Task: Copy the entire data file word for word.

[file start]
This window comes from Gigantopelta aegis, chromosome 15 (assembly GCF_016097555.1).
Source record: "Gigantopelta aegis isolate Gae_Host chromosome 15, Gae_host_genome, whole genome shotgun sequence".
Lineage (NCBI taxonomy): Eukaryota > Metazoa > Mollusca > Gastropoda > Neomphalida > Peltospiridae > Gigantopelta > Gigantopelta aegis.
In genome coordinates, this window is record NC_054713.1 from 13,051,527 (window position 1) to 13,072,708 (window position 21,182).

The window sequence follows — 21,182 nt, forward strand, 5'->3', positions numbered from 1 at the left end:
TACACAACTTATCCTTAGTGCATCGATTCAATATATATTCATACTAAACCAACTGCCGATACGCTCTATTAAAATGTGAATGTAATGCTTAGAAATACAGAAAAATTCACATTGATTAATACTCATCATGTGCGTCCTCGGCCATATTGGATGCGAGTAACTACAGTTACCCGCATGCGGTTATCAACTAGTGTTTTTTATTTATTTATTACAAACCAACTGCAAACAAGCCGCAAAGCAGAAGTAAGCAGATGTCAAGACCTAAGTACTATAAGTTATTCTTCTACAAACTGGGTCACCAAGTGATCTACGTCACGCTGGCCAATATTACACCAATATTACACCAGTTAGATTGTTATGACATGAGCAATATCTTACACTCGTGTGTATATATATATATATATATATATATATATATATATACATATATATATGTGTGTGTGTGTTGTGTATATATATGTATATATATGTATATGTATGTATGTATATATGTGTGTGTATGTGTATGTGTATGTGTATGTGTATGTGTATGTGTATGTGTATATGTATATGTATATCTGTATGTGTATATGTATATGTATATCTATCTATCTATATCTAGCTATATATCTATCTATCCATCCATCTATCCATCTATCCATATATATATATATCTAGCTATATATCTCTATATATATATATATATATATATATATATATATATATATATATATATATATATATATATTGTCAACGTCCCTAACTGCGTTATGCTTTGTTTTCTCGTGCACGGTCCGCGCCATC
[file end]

This window comes from Gigantopelta aegis, chromosome 15 (assembly GCF_016097555.1).
Source record: "Gigantopelta aegis isolate Gae_Host chromosome 15, Gae_host_genome, whole genome shotgun sequence".
Lineage (NCBI taxonomy): Eukaryota > Metazoa > Mollusca > Gastropoda > Neomphalida > Peltospiridae > Gigantopelta > Gigantopelta aegis.
In genome coordinates, this window is record NC_054713.1 from 13,051,527 (window position 1) to 13,072,708 (window position 21,182).

The window sequence follows — 21,182 nt, forward strand, 5'->3', positions numbered from 1 at the left end:
TACACAACTTATCCTTAGTGCATCGATTCAATATATATTCATACTAAACCAACTGCCGATACGCTCTATTAAAATGTGAATGTAATGCTTAGAAATACAGAAAAATTCACATTGATTAATACTCATCATGTGCGTCCTCGGCCATATTGGATGCGAGTAACTACAGTTACCCGCATGCGGTTATCAACTAGTGTTTTTTATTTATTTATTACAAACCAACTGCAAACAAGCCGCAAAGCAGAAGTAAGCAGATGTCAAGACCTAAGTACTATAAGTTATTCTTCTACAAACTGGGTCACCAAGTGATCTACGTCACGCTGGCCAATATTACACCAATATTACACCAGTTAGATTGTTATGACATGAGCAATATCTTACACTCGTGTGTATATATATATATATATATATATATATATATATATACATATATATATGTGTGTGTGTGTTGTGTATATATATGTATATATATGTATATGTATGTATGTATATATGTGTGTGTATGTGTATGTGTATGTGTATGTGTATGTGTATGTGTATGTGTATATGTATATGTATATCTGTATGTGTATATGTATATGTATATCTATCTATCTATATCTAGCTATATATCTATCTATCCATCCATCTATCCATCTATCCATATATATATATATCTAGCTATATATCTCTATATATATATATATATATATATATATATATATATATATATATATATATATATATATATTGTCAACGTCCCTAACTGCGTTATGCTTTGTTTTCTCGTGCACGGTCCGCGCCATC